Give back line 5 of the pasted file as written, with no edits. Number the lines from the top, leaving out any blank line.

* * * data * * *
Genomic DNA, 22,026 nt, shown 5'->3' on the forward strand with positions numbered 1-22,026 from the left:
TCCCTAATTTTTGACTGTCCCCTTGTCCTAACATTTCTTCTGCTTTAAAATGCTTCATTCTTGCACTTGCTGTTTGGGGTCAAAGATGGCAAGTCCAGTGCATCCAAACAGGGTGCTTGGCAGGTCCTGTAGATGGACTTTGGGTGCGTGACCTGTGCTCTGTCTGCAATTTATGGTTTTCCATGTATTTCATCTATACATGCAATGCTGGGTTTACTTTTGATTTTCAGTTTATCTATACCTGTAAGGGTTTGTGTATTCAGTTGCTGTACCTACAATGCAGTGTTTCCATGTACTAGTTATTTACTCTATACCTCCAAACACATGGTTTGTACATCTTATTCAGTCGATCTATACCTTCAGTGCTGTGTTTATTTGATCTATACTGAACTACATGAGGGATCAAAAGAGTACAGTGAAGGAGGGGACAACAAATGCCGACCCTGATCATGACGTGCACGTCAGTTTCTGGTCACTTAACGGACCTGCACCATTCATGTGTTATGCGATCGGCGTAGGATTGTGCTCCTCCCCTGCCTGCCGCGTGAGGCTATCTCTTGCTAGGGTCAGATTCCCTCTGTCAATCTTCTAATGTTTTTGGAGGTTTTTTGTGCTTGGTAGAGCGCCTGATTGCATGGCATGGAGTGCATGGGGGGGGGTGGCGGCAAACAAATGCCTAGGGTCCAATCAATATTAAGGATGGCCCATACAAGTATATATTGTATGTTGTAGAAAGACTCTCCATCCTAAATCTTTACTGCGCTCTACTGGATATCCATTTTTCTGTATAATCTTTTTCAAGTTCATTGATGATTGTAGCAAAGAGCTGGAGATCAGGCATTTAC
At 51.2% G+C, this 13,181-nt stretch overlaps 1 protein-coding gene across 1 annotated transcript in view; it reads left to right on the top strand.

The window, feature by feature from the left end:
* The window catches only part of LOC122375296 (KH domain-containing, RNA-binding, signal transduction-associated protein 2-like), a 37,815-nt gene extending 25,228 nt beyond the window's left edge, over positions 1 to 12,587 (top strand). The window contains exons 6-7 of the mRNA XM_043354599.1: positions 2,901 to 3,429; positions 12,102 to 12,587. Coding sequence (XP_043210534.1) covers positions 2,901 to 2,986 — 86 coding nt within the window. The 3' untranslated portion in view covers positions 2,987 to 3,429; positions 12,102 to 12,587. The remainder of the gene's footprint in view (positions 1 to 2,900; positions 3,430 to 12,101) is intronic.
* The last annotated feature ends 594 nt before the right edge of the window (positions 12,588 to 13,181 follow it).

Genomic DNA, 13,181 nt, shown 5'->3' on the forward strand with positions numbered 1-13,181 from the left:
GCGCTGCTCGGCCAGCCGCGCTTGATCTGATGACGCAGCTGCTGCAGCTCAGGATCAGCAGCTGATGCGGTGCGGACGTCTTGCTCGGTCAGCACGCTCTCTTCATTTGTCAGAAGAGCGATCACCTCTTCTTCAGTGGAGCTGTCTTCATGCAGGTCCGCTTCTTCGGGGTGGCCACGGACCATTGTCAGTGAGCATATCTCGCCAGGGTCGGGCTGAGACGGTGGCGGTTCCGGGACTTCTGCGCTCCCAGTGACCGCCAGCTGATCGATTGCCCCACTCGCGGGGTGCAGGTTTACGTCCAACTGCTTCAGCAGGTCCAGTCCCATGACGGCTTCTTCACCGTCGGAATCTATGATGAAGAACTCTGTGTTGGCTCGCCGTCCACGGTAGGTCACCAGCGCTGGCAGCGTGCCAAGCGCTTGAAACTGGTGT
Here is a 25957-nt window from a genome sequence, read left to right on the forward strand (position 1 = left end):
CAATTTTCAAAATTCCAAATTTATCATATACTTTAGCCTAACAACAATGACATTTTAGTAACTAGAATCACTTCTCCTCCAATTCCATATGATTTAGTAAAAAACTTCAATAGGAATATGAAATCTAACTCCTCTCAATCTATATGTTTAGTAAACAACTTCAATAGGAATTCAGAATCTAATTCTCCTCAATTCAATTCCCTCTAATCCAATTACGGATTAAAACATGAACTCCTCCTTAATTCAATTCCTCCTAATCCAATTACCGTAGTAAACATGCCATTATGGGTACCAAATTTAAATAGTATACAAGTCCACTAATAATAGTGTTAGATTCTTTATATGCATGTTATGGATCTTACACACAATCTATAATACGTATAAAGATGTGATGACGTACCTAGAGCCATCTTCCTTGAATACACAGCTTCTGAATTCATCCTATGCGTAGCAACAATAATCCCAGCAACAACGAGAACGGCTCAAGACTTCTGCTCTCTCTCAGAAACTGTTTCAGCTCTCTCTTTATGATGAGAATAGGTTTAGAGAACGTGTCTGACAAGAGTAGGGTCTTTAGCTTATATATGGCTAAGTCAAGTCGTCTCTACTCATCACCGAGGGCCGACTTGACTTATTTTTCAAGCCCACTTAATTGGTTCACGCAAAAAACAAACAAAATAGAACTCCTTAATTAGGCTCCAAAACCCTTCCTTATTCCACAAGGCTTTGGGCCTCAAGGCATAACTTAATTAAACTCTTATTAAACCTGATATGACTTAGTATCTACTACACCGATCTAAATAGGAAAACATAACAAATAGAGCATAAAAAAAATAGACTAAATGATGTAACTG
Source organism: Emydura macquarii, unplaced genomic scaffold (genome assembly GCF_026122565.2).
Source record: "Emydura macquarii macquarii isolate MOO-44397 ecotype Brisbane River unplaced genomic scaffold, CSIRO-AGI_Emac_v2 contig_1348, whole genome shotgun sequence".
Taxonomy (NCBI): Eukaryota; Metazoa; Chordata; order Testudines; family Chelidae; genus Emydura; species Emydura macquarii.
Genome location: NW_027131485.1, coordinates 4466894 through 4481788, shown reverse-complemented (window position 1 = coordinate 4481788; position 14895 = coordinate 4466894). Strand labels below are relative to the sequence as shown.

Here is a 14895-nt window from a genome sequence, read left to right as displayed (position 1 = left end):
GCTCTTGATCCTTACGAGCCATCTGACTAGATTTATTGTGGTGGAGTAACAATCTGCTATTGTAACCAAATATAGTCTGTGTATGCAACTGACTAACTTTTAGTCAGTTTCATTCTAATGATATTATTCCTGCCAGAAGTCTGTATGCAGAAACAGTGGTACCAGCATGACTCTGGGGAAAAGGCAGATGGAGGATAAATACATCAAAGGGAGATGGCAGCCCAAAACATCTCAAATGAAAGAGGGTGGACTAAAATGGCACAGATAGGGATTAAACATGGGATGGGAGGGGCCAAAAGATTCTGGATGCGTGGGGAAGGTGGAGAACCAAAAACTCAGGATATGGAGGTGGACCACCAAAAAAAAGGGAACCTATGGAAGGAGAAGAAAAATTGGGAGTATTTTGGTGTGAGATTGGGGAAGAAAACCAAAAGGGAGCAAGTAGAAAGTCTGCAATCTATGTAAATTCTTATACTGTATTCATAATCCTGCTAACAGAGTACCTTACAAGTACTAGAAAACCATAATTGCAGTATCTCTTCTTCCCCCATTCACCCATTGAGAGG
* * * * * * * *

* The window catches only part of LOC122375296 (KH domain-containing, RNA-binding, signal transduction-associated protein 2-like), a 37,815-nt gene extending 25,228 nt beyond the window's left edge, over positions 1 to 12,587 (top strand). The window contains exons 6-7 of the mRNA XM_043354599.1: positions 2,901 to 3,429; positions 12,102 to 12,587. Coding sequence (XP_043210534.1) covers positions 2,901 to 2,986 — 86 coding nt within the window. The 3' untranslated portion in view covers positions 2,987 to 3,429; positions 12,102 to 12,587. The remainder of the gene's footprint in view (positions 1 to 2,900; positions 3,430 to 12,101) is intronic.